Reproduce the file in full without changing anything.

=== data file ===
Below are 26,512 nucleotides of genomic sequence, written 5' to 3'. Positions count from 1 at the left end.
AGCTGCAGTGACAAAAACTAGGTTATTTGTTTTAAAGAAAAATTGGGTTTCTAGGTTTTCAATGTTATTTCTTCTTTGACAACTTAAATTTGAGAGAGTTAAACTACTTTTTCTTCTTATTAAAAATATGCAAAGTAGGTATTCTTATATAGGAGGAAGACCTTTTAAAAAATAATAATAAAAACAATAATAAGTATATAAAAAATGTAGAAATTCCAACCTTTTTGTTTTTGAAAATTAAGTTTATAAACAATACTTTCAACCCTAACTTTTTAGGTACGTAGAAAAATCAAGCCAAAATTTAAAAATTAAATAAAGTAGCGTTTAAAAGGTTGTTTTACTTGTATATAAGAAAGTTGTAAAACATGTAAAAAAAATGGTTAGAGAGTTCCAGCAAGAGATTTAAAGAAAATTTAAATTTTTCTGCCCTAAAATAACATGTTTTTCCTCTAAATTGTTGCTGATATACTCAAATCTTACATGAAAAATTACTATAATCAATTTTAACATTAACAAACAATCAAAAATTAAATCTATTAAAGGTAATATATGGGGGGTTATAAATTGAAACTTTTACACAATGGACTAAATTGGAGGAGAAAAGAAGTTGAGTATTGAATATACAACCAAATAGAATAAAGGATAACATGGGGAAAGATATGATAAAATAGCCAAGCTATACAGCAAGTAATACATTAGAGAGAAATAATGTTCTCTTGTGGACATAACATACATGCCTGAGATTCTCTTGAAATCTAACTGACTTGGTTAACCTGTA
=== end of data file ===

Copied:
Below are 26,512 nucleotides of genomic sequence, written 5' to 3'. Positions count from 1 at the left end.
AGCTGCAGTGACAAAAACTAGGTTATTTGTTTTAAAGAAAAATTGGGTTTCTAGGTTTTCAATGTTATTTCTTCTTTGACAACTTAAATTTGAGAGAGTTAAACTACTTTTTCTTCTTATTAAAAATATGCAAAGTAGGTATTCTTATATAGGAGGAAGACCTTTTAAAAAATAATAATAAAAACAATAATAAGTATATAAAAAATGTAGAAATTCCAACCTTTTTGTTTTTGAAAATTAAGTTTATAAACAATACTTTCAACCCTAACTTTTTAGGTACGTAGAAAAATCAAGCCAAAATTTAAAAATTAAATAAAGTAGCGTTTAAAAGGTTGTTTTACTTGTATATAAGAAAGTTGTAAAACATGTAAAAAAAATGGTTAGAGAGTTCCAGCAAGAGATTTAAAGAAAATTTAAATTTTTCTGCCCTAAAATAACATGTTTTTCCTCTAAATTGTTGCTGATATACTCAAATCTTACATGAAAAATTACTATAATCAATTTTAACATTAACAAACAATCAAAAATTAAATCTATTAAAGGTAATATATGGGGGGTTATAAATTGAAACTTTTACACAATGGACTAAATTGGAGGAGAAAAGAAGTTGAGTATTGAATATACAACCAAATAGAATAAAGGATAACATGGGGAAAGATATGATAAAATAGCCAAGCTATACAGCAAGTAATACATTAGAGAGAAATAATGTTCTCTTGTGGACATAACATACATGCCTGAGATTCTCTTGAAATCTAACTGACTTGGTTAACCTGTA